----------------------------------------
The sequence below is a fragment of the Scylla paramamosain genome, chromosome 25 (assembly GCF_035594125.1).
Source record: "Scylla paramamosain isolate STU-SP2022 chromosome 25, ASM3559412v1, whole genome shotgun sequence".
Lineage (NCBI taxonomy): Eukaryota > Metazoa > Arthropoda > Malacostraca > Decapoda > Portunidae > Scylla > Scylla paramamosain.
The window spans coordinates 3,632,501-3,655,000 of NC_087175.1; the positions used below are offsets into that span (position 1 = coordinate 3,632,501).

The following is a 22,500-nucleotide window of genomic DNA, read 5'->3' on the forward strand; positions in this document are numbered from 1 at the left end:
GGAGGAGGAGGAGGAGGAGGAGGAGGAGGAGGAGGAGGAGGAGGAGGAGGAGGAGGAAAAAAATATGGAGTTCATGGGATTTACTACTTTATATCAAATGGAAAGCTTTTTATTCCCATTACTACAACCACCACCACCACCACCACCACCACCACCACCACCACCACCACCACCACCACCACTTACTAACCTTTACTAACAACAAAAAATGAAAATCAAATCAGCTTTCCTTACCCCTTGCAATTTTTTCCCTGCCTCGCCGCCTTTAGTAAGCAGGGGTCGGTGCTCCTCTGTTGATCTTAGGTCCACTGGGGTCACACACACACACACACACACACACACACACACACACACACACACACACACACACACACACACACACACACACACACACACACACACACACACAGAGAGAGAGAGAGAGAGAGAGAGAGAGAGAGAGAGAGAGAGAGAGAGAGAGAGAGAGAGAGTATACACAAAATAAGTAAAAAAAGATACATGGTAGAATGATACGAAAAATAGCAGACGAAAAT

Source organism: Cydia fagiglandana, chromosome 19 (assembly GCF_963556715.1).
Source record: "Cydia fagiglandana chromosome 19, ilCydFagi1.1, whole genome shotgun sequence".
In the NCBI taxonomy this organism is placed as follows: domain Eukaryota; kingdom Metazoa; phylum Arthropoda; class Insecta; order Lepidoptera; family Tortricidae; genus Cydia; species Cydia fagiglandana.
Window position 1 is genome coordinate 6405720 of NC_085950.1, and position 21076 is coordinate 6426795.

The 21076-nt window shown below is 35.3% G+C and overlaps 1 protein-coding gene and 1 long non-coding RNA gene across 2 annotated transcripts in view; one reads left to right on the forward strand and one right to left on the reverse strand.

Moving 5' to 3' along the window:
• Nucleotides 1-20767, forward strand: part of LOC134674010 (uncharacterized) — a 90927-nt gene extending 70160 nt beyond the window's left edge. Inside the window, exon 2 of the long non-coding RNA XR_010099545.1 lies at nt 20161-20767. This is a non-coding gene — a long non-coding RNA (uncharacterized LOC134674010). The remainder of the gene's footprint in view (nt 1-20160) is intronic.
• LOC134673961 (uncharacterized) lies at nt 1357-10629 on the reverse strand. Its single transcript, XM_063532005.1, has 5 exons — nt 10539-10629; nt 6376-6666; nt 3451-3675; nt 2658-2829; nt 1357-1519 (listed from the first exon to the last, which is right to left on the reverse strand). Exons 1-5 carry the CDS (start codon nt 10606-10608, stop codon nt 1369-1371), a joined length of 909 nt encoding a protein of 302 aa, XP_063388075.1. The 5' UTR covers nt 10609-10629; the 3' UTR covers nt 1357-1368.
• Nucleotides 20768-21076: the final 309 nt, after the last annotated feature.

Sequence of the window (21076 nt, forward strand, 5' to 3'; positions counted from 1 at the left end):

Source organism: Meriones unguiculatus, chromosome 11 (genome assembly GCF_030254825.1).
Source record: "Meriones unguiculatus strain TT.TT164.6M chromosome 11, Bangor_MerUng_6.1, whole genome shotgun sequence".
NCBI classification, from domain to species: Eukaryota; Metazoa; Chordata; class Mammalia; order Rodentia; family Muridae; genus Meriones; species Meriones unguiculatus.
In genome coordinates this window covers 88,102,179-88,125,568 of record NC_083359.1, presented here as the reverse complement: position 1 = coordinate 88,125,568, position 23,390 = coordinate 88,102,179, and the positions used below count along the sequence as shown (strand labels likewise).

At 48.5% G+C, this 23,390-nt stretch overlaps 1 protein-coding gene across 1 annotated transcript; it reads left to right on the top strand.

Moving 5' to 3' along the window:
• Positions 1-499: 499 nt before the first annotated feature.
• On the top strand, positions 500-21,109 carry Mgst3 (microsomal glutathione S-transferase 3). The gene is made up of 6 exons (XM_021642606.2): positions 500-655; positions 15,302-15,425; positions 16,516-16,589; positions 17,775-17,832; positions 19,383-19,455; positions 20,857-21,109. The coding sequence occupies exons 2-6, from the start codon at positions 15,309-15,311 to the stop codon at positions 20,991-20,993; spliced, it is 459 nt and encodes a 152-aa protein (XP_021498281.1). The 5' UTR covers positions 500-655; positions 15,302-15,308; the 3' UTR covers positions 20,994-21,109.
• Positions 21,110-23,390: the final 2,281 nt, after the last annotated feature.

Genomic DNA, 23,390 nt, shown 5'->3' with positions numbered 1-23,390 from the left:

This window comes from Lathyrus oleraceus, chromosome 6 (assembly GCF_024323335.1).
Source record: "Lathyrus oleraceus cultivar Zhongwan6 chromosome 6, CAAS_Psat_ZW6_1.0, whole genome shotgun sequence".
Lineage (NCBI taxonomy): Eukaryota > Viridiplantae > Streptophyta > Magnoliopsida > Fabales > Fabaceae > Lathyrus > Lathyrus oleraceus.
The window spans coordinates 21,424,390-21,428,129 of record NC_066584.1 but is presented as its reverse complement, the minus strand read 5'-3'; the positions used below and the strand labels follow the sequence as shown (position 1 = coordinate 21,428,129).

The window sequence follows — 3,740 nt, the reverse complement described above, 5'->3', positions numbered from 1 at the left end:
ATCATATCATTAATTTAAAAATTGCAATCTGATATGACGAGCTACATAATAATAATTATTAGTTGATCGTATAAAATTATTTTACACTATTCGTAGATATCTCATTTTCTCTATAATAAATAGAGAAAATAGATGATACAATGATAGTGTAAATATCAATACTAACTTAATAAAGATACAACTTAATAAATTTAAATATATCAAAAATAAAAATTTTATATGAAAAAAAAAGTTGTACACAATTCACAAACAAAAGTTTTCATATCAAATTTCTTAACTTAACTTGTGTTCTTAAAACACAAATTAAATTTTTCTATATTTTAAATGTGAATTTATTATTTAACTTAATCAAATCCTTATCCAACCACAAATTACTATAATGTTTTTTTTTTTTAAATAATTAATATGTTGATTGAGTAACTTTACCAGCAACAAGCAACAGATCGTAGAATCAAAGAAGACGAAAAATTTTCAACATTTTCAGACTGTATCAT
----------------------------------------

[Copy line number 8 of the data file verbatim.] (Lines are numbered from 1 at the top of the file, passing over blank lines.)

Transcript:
Source record: "Cydia fagiglandana chromosome 19, ilCydFagi1.1, whole genome shotgun sequence".